But the air quality problems suffered in northern Utah are serious. Making rules, creating incentives, even bearing costs, to deal with that issue should be the primary goal.
There are mixed feelings about the bill that would empower Rocky Mountain Power to add a surcharge to the bills of homes that provide much of their own power through household solar installations, often producing excess juice that gets sold back to RMP.
Without such an extra charge, homes that use less power, and pay smaller bills, will shift the cost of maintaining the overall power grid, which even most solar-powered households will still need, onto the company and then onto other, non-solar customers.
But even if such a charge is kept minimal such as the $4.25 a month that RMP is seeking in its new rate request anything that might discourage the wider adoption of zero-emissions power generation threatens to be a net loser, if not for the checkbooks, then for the lungs of all of its ratepayers.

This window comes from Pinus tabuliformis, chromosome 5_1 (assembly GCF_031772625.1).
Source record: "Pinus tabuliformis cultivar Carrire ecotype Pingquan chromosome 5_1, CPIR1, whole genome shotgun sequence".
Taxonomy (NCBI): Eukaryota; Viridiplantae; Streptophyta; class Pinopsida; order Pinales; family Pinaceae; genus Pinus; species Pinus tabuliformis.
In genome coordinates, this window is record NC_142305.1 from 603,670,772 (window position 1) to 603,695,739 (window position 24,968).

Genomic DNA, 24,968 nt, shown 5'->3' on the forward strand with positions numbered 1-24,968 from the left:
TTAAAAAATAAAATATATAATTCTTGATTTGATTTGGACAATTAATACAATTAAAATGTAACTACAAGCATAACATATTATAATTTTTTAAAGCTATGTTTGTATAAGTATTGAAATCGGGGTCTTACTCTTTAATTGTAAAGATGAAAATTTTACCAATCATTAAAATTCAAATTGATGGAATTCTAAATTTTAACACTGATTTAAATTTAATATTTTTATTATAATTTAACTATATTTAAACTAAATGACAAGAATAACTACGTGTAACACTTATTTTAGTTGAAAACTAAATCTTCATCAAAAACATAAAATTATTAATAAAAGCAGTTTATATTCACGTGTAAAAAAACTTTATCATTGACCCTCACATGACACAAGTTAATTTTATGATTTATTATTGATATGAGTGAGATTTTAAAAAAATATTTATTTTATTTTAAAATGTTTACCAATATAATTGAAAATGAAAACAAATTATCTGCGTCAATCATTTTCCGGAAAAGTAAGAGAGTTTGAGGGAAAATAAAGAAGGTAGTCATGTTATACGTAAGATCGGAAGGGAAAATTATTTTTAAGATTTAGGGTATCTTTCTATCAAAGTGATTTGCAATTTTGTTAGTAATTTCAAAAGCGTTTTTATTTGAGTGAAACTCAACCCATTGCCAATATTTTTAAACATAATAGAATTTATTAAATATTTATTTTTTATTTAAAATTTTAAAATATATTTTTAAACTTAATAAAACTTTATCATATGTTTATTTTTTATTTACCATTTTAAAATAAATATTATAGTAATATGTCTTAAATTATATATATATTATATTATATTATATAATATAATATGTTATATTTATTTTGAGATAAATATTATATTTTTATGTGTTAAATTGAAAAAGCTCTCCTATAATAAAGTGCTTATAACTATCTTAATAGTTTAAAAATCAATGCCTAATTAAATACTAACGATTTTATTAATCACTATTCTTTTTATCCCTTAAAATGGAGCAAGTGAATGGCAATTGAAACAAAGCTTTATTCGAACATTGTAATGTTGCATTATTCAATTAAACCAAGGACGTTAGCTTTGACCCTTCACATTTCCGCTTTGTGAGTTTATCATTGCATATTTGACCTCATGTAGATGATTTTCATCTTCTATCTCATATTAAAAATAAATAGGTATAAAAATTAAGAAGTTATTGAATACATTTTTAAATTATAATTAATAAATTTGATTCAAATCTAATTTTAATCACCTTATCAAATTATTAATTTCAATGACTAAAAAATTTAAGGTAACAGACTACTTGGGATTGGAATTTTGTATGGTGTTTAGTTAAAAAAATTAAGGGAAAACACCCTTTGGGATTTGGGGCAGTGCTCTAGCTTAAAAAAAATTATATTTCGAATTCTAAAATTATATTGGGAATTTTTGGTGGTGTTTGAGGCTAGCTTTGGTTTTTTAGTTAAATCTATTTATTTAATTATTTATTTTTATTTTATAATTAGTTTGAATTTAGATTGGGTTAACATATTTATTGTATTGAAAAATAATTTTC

The Legislature has also thrown in the towel, for at least a year, on a bill that would allow cities and counties to buy blocks of renewable power and have it delivered via RMP's grid. It is something that a lot of businesses and households want, even if it costs more money. But, again, the economics of delivering alternative power over a grid that depends on a stable rate base to stay operational is hard to pencil out.
Meanwhile, lawmakers are moving forward two bills concerning electric cars. One would offer a $2,500 state income tax for buying one, and cutting down on emissions. Another would triple the state registration fee for such vehicles, to help make up for the lost gas tax revenue that most cars pay to keep the state's road network flowing.
There is going to be a lot of robbing Peter to pay Paul going on. It can be a difficult balance to strike. But, in the long run, improving our air quality has to be the most important goal.